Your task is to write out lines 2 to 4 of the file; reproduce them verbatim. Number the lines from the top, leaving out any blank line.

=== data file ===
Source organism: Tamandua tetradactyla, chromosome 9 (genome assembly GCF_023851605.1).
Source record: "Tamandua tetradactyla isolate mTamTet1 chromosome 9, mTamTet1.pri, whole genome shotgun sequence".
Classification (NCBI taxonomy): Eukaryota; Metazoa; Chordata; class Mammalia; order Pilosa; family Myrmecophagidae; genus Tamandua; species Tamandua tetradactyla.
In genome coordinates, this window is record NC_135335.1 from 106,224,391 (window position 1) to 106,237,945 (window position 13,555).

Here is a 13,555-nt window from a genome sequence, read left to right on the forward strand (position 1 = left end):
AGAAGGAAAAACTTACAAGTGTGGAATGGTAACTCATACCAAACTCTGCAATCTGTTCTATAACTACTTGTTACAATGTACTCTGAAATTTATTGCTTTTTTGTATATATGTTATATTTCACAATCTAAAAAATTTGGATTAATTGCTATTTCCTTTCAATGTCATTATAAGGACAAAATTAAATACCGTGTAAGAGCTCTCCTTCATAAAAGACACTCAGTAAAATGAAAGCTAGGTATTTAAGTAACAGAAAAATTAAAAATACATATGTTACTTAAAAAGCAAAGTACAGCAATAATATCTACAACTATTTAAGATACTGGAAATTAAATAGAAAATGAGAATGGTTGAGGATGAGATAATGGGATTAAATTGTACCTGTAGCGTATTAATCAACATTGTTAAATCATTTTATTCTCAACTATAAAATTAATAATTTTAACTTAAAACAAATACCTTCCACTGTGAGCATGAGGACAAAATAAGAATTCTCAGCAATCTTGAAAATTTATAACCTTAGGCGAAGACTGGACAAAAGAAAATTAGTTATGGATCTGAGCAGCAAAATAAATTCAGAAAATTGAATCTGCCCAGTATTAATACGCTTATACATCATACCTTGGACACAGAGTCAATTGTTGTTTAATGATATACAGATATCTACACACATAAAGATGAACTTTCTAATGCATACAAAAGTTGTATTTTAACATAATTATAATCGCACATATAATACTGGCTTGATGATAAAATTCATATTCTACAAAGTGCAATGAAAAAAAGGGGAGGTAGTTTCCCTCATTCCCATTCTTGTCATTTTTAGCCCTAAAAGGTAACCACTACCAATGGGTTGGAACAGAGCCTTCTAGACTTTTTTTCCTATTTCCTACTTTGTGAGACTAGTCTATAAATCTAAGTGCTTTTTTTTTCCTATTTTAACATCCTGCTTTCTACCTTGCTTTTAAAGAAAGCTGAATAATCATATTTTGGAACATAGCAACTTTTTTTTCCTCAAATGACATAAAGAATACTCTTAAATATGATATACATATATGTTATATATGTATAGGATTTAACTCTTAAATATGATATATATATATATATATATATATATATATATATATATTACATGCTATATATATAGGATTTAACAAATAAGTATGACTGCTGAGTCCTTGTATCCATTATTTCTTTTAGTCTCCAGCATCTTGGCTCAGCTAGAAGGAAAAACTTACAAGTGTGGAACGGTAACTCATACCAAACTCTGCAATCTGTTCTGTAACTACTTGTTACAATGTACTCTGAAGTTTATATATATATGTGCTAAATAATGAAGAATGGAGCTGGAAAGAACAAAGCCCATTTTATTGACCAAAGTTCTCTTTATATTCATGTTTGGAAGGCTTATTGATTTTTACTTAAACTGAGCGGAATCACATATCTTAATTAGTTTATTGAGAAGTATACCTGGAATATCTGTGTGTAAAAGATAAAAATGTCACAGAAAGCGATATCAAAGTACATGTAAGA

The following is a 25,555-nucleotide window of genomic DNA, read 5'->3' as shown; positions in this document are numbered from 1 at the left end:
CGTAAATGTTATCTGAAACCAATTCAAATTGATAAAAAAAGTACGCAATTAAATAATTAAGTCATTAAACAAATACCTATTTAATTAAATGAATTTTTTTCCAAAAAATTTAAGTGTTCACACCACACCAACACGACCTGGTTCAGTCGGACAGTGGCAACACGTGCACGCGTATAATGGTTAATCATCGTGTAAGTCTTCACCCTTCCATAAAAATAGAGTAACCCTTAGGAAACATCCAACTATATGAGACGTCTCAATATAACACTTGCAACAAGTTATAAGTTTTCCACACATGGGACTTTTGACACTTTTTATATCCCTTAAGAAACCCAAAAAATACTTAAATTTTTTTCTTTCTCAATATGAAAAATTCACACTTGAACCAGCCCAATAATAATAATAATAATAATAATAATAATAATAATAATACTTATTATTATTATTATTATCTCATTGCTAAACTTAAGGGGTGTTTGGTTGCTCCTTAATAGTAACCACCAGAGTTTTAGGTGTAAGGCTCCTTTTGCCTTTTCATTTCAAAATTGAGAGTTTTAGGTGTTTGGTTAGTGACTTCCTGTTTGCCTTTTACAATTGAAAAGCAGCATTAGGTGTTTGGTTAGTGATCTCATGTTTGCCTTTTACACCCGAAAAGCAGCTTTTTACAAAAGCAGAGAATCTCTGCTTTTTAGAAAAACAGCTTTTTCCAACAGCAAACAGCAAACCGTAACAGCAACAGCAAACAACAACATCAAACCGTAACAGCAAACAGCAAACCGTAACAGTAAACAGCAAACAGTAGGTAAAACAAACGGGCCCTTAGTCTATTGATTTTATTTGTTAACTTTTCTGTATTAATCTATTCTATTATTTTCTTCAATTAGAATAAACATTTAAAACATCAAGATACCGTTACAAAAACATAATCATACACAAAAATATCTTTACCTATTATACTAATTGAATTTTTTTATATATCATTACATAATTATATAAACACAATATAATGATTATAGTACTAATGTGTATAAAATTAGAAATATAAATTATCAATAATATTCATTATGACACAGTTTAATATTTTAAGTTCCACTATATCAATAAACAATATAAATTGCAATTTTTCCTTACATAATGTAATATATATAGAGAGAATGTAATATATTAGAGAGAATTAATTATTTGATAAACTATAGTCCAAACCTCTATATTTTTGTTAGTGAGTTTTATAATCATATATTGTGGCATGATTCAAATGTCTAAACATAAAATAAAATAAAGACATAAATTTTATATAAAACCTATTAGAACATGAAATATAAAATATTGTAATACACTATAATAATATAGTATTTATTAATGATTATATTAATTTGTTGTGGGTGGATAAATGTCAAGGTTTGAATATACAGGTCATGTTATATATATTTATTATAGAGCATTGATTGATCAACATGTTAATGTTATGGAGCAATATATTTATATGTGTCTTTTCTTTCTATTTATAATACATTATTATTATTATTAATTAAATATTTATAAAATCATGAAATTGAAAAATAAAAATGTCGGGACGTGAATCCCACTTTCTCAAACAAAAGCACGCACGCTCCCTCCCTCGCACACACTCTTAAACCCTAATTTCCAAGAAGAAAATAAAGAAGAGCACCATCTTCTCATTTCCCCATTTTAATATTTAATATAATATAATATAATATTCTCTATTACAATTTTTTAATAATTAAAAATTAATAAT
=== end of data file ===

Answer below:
Source record: "Tamandua tetradactyla isolate mTamTet1 chromosome 9, mTamTet1.pri, whole genome shotgun sequence".
Classification (NCBI taxonomy): Eukaryota; Metazoa; Chordata; class Mammalia; order Pilosa; family Myrmecophagidae; genus Tamandua; species Tamandua tetradactyla.
In genome coordinates, this window is record NC_135335.1 from 106,224,391 (window position 1) to 106,237,945 (window position 13,555).